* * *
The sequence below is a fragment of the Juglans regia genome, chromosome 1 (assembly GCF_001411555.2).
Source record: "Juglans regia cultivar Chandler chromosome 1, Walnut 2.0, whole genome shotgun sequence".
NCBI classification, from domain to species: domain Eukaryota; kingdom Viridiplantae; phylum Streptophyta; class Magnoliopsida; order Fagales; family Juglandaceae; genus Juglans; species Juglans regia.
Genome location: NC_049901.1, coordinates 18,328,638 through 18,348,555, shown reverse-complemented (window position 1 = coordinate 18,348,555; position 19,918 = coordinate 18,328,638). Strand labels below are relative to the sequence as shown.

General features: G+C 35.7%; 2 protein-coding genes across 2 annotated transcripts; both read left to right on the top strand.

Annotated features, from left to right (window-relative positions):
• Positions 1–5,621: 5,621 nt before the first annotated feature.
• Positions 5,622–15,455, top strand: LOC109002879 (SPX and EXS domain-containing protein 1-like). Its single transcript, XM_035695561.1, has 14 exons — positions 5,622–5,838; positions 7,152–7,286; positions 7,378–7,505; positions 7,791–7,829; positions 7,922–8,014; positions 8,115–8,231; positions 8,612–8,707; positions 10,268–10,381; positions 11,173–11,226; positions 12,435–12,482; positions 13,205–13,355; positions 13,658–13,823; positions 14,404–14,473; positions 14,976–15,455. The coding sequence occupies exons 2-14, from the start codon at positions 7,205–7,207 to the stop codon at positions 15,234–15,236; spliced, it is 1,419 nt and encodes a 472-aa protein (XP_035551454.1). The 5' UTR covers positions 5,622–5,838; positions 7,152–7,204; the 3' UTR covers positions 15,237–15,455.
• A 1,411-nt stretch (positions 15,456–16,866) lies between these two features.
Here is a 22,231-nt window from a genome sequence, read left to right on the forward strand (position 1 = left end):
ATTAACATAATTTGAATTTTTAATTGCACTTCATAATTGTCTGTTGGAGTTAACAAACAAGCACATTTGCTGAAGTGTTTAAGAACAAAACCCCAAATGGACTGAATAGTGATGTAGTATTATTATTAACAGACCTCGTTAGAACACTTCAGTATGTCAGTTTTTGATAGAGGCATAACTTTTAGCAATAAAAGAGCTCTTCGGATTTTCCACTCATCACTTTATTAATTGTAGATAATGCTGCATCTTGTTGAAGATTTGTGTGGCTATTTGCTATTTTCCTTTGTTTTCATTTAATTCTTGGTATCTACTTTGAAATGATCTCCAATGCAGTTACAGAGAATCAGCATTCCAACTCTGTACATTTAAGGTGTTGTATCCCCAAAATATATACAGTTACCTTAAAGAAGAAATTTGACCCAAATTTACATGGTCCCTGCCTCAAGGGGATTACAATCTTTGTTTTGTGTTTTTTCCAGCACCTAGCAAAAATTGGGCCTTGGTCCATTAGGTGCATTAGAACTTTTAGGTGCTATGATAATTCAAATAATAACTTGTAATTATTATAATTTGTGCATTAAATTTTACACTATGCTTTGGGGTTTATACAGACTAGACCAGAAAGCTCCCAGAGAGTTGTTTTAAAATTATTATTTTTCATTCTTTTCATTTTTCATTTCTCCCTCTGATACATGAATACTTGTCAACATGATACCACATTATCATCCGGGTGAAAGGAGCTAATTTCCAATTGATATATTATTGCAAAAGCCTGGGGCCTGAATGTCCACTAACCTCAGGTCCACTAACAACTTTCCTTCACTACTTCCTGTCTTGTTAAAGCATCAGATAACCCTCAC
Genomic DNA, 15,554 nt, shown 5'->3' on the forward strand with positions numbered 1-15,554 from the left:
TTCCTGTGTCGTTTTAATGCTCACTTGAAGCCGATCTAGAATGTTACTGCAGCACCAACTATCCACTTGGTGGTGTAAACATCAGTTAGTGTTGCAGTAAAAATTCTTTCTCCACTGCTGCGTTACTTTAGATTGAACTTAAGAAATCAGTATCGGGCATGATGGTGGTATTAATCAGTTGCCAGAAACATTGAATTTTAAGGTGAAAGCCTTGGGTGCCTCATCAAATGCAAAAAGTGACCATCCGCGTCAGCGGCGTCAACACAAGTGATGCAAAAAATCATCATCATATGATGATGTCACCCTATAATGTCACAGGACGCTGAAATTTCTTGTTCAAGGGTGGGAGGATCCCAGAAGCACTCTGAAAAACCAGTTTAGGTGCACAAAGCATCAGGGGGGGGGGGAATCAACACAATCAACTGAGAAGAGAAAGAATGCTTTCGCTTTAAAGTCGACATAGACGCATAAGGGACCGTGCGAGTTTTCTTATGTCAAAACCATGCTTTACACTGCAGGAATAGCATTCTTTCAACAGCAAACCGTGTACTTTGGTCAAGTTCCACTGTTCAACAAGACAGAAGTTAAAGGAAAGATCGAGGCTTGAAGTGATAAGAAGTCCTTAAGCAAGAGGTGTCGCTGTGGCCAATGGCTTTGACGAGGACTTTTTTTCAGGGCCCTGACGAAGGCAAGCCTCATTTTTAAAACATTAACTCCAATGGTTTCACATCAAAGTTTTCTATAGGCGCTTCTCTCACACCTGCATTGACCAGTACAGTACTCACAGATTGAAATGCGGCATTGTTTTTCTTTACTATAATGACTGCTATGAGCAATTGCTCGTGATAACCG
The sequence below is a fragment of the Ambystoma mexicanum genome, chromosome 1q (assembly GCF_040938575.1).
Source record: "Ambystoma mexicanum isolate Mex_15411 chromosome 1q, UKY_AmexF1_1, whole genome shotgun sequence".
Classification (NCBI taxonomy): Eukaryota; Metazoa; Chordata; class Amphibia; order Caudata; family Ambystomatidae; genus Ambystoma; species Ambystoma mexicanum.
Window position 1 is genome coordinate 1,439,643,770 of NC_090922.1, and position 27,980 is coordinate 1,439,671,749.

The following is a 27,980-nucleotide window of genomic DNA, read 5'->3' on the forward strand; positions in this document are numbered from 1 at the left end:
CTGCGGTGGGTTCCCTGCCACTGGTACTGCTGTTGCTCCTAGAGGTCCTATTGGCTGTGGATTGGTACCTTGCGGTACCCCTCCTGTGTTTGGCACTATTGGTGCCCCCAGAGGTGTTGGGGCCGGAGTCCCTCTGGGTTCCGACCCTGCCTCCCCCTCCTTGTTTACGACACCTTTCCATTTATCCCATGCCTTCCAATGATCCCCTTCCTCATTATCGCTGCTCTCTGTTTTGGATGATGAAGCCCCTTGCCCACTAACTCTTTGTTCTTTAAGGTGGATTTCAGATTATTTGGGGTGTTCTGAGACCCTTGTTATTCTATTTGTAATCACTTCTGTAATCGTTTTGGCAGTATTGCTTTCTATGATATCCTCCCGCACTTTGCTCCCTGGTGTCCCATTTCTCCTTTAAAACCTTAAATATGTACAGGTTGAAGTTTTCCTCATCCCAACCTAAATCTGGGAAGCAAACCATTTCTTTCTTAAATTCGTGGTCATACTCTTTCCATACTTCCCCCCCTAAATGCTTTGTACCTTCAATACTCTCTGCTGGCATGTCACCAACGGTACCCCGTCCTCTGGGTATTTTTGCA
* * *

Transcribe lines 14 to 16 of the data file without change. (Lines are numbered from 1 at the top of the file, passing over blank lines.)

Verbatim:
The sequence below is a fragment of the Ambystoma mexicanum genome, chromosome 1q (assembly GCF_040938575.1).
Source record: "Ambystoma mexicanum isolate Mex_15411 chromosome 1q, UKY_AmexF1_1, whole genome shotgun sequence".
Classification (NCBI taxonomy): Eukaryota; Metazoa; Chordata; class Amphibia; order Caudata; family Ambystomatidae; genus Ambystoma; species Ambystoma mexicanum.